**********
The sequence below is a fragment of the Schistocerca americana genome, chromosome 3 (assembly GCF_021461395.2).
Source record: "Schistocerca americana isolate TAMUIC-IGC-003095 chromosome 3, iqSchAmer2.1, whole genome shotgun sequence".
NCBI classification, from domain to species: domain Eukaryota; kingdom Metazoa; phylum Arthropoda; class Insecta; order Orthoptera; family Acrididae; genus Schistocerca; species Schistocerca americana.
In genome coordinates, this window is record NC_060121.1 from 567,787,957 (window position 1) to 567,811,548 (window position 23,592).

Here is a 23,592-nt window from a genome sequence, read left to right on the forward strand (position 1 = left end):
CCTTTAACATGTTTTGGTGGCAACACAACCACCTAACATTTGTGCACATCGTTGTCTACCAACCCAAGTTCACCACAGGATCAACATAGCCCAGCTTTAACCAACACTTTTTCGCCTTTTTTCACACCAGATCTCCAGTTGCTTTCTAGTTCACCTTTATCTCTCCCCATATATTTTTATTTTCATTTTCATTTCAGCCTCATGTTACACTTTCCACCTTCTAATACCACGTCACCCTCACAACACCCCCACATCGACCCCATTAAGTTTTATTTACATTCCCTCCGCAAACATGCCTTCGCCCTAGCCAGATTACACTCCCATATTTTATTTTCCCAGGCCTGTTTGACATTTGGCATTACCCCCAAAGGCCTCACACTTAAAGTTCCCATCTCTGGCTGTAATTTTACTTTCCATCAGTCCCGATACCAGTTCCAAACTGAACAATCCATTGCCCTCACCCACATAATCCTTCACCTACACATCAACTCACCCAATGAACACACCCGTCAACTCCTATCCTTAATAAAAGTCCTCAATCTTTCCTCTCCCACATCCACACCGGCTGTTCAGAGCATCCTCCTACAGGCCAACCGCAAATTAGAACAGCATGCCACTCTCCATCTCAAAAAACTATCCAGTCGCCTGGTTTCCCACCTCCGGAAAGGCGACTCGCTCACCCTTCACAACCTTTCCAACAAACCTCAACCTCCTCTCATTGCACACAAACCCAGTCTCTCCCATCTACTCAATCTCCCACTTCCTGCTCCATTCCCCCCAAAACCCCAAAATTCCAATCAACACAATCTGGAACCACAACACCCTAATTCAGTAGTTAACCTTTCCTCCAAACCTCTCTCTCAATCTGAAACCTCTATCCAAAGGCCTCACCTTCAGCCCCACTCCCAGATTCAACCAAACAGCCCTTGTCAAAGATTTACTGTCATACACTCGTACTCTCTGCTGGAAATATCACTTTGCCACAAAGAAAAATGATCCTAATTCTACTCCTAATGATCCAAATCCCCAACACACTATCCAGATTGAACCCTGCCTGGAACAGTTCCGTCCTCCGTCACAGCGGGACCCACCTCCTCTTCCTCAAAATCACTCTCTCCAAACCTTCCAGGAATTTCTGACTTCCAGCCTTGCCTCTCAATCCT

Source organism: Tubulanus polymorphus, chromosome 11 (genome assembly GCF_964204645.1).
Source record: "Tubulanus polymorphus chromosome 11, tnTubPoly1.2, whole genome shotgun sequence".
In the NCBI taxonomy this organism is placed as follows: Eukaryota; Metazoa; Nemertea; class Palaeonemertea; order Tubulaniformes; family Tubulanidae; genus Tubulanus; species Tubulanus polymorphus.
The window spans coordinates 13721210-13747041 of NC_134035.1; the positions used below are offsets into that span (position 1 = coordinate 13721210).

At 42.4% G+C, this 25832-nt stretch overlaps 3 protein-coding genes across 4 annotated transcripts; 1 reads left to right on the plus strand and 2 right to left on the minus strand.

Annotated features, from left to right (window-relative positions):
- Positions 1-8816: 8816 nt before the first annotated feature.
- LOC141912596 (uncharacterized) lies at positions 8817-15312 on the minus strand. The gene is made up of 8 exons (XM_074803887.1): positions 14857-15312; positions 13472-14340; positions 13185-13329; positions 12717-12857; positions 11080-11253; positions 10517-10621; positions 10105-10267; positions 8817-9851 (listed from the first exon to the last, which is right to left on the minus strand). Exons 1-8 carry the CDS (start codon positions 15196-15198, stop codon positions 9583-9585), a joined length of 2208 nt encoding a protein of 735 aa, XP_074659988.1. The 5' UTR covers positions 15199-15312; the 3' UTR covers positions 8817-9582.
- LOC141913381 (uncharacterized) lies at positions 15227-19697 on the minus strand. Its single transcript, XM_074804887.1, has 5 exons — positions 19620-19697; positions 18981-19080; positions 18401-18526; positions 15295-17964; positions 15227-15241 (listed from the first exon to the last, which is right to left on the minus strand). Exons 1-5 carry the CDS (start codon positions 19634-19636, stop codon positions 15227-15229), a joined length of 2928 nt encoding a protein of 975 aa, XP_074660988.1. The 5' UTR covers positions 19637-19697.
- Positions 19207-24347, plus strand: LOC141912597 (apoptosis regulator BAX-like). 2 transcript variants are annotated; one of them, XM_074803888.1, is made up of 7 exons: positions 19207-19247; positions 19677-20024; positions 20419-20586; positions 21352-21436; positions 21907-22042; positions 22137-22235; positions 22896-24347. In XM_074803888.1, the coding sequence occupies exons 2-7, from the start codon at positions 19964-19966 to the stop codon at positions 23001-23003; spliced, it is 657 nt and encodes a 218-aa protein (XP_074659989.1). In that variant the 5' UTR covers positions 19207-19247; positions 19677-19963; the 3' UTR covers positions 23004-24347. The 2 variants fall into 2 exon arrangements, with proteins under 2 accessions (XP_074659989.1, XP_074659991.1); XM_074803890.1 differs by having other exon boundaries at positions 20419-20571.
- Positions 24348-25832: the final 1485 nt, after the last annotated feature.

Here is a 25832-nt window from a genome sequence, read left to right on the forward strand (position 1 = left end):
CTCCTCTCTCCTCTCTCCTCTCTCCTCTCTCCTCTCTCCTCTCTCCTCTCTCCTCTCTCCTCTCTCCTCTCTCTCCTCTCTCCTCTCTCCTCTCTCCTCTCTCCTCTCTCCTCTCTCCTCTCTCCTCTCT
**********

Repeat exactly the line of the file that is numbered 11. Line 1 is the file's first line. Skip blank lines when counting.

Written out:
At 42.4% G+C, this 25832-nt stretch overlaps 3 protein-coding genes across 4 annotated transcripts; 1 reads left to right on the plus strand and 2 right to left on the minus strand.